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Название: Junior Wolrdmark Encyclopedia of the Mexican States
Авторы: Gall T.L., Gall S.B.
There have been a number of encyclopedias of ethnology published in the last few years. This trend is probably due at least in part to the refocusing of educational curriculum from a geopolitical approach to an emphasis on multicultural awareness. This latest offering is from UXL, the Gale Group imprint that publishes resources aimed specifically at middle-school students. Based on Gale's Worldmark Encyclopedia of Cultures and Daily Life [RBB My 1 98], this set features rewritten articles that consider the traditions, living conditions, and other characteristics of more than 290 culture groups.
This set's organization parallels that of its sister publication, Junior Worldmark Encyclopedia of the Nations [RBB My 1 96]. The nine individually numbered volumes feature a straight alphabetical listing of 71 countries, Afghanistan through Zimbabwe. Each country entry begins with a one-paragraph overview of its population composition, followed by individual culture group entries, ranging from coverage of one or two groups (Liechtensteiners, Seychellois, Trinidadians and Tobagonians) through multiple listings for more populous nations (six for both Russia and Spain, seven for India, eight for China), in order according to population size. Culture group entries are organized according to a standardized 20-heading outline. This includes a fact summary (pronunciation, alternate names, population size, etc.), and brief descriptions of location, language, folklore (with some excerpts from traditional stories), religion, rites of passage, family life, clothing, food, education, cultural heritage, recreation, social problems, and more. Bibliographies list age-appropriate articles, benchmark publications, standard reference works, and Web sites. Sprinkled throughout the text are maps, black-and-white captioned photos, vocabulary lists of foreign terms and phrases, and typical recipes that have been Americanized and that call for ingredients readily available in most supermarkets.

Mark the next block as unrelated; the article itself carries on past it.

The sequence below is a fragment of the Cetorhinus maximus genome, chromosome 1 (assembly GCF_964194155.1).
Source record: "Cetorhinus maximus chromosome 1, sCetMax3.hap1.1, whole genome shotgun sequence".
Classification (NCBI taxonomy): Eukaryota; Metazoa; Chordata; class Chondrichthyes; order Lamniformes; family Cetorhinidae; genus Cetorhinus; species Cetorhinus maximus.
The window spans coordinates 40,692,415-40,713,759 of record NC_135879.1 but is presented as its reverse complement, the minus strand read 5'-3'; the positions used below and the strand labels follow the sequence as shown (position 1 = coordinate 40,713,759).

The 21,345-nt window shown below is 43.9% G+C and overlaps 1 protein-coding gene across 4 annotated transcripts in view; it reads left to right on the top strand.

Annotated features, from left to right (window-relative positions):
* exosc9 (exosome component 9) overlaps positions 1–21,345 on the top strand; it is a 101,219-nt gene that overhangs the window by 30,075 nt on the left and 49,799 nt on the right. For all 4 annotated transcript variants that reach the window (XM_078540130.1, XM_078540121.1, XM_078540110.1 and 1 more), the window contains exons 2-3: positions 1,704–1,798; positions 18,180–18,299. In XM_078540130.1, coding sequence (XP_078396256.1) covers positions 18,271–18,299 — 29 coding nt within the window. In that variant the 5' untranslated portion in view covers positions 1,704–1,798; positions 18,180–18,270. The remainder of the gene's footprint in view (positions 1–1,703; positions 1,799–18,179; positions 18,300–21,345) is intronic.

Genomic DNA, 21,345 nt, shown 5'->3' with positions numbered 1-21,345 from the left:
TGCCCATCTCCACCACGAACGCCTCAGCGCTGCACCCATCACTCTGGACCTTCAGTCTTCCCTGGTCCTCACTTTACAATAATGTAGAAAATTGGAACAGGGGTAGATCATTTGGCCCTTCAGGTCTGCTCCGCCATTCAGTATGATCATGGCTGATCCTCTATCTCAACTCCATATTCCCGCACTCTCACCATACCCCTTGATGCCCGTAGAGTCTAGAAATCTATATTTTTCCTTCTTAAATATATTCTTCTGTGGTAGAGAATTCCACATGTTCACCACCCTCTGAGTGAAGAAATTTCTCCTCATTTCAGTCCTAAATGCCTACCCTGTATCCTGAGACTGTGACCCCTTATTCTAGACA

An identical glossary of more than 150 terms appears in each volume, as does an index covering all nine volumes. Index terms are limited to culture groups, countries, and regions. Numerous cross-references are provided throughout the set. Text is laid out in a double-column format and features a crisp font on bright white paper. Information is presented in manageable paragraphs with bulleted, numbered outline headings. The lack of color illustrations in no way diminishes the set's visual appeal.
Representative as opposed to comprehensive (there is no entry for the U.S., for example), and concerned with present-day status versus historical development, this set will be useful as introductory material and should be considered as an enhancement to standard titles. Used in conjunction with the aforementioned Junior Worldmark Encyclopedia of the Nations, or a comparable set, such as Lands and Peoples [RBB Jl 97], this resource is most appropriate for elementary-and middle-school collections or those serving ESL/LEP populations. Libraries desiring more complete coverage or serving a more sophisticated clientele might be better served by the parent set, Worldmark Encyclopedia of Cultures and Daily Life, which covers more than 500 culture groups. Public, middle, and high-school libraries should also consider Marshall Cavendish's Peoples of the Americas [RBB Ap 1 99], more suited to student research projects but limited to North and South America.